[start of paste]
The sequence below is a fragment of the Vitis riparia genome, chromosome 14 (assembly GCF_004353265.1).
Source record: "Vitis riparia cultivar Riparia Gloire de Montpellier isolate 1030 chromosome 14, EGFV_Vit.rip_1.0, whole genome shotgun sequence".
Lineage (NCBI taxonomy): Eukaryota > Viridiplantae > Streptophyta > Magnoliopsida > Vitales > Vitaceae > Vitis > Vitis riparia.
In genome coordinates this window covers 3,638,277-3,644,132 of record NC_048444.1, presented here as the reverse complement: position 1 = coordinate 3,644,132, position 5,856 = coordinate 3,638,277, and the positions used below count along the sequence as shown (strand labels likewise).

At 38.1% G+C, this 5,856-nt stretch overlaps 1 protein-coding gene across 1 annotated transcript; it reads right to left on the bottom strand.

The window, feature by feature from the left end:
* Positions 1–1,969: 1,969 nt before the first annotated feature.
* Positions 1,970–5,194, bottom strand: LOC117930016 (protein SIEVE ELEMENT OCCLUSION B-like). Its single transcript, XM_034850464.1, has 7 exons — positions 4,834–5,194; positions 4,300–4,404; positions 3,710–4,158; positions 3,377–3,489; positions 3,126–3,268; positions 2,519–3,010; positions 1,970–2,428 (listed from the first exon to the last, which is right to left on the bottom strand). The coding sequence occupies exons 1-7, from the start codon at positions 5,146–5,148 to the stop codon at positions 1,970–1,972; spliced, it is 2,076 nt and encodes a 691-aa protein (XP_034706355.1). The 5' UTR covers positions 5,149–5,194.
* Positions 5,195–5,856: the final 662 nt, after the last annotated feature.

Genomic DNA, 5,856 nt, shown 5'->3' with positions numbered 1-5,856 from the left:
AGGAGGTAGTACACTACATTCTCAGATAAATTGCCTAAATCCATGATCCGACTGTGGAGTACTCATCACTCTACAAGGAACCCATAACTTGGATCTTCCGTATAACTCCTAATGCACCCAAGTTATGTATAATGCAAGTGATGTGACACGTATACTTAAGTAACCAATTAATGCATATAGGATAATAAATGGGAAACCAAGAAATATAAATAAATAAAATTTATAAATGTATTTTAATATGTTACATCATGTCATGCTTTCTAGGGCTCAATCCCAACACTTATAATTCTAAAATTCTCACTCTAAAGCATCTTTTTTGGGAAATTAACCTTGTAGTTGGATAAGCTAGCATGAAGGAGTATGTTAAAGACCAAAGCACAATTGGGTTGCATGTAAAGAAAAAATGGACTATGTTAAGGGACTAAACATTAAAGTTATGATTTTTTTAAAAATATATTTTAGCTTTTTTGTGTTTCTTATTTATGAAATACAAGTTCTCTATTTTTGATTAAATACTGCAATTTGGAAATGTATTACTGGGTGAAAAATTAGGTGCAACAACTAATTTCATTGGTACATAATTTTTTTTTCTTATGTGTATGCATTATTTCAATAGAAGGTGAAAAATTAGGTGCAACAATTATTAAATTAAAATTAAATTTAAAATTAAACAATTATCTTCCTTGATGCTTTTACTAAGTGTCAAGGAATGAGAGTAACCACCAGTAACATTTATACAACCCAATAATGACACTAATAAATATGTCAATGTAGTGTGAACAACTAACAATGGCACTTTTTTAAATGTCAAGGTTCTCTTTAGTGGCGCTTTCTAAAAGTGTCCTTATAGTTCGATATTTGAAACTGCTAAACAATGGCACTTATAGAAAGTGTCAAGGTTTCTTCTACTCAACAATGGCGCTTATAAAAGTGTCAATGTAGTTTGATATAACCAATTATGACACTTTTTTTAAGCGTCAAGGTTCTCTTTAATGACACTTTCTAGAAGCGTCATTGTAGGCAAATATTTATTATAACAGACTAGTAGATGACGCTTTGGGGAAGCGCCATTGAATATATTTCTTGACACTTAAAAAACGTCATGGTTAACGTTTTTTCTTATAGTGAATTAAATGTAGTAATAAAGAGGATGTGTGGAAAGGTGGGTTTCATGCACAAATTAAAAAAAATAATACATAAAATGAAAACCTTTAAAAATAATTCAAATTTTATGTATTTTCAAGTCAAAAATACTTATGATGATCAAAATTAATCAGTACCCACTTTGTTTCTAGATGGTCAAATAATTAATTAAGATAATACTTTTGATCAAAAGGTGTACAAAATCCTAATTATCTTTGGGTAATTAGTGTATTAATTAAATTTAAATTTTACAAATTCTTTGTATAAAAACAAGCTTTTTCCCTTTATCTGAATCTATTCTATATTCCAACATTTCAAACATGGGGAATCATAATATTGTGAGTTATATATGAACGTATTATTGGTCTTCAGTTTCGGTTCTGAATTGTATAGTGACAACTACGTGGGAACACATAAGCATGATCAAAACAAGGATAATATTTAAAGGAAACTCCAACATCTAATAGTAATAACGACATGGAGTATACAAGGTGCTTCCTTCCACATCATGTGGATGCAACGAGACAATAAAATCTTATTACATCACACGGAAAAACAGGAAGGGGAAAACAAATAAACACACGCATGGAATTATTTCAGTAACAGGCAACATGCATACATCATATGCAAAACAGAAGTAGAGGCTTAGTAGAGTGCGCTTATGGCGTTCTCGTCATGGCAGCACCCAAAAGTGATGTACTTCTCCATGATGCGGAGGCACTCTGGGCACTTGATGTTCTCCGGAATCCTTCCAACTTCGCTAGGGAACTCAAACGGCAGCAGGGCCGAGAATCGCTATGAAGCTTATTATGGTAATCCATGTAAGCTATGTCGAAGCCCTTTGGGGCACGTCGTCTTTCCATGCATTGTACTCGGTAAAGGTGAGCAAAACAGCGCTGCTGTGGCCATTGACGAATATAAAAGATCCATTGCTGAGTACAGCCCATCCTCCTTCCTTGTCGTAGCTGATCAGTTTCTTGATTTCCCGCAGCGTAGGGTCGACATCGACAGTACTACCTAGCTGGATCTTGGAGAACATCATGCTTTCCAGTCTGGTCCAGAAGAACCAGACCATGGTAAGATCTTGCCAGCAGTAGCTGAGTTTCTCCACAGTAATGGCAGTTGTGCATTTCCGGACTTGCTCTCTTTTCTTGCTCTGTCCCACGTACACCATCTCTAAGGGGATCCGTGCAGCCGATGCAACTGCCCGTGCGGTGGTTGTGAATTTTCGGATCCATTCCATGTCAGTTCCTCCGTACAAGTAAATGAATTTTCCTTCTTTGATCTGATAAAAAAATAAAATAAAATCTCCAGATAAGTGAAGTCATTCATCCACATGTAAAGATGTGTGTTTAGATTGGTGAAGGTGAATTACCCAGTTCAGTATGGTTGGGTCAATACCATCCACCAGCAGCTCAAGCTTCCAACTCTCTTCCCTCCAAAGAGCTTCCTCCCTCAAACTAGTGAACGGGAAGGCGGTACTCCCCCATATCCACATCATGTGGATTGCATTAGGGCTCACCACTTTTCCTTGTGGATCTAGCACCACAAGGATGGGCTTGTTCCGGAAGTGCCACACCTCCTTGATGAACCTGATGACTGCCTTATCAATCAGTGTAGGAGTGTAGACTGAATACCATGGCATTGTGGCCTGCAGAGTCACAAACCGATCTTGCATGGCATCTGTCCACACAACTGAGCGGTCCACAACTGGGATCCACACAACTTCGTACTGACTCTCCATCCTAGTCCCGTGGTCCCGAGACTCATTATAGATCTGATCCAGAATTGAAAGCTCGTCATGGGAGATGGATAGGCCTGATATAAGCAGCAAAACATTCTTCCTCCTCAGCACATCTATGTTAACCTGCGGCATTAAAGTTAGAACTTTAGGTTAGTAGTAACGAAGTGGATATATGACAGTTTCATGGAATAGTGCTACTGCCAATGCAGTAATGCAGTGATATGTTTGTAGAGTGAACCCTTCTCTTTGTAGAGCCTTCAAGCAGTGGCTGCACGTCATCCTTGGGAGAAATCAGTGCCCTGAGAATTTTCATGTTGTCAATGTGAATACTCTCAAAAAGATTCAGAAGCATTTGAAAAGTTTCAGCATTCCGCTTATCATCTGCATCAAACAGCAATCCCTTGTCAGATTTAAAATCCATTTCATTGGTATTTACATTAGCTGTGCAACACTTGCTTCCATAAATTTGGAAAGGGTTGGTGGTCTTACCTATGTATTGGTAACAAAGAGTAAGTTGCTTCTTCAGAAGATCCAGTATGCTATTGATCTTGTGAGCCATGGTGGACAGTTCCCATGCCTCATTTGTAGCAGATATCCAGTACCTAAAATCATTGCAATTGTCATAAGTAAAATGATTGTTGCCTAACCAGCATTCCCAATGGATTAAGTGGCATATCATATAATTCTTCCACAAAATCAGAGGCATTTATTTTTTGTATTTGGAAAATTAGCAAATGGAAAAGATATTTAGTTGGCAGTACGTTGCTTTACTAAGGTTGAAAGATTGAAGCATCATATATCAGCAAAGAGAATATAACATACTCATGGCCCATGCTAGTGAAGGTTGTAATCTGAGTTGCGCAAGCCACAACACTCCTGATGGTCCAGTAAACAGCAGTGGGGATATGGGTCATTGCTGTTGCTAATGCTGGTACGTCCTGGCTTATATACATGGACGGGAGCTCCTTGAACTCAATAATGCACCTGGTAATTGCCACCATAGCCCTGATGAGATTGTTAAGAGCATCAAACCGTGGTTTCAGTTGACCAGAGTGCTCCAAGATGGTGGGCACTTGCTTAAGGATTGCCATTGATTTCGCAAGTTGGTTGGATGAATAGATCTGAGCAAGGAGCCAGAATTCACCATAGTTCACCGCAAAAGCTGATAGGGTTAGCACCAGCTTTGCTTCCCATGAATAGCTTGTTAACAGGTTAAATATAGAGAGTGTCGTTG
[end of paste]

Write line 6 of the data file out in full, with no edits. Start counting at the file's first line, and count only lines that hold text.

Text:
The window, feature by feature from the left end: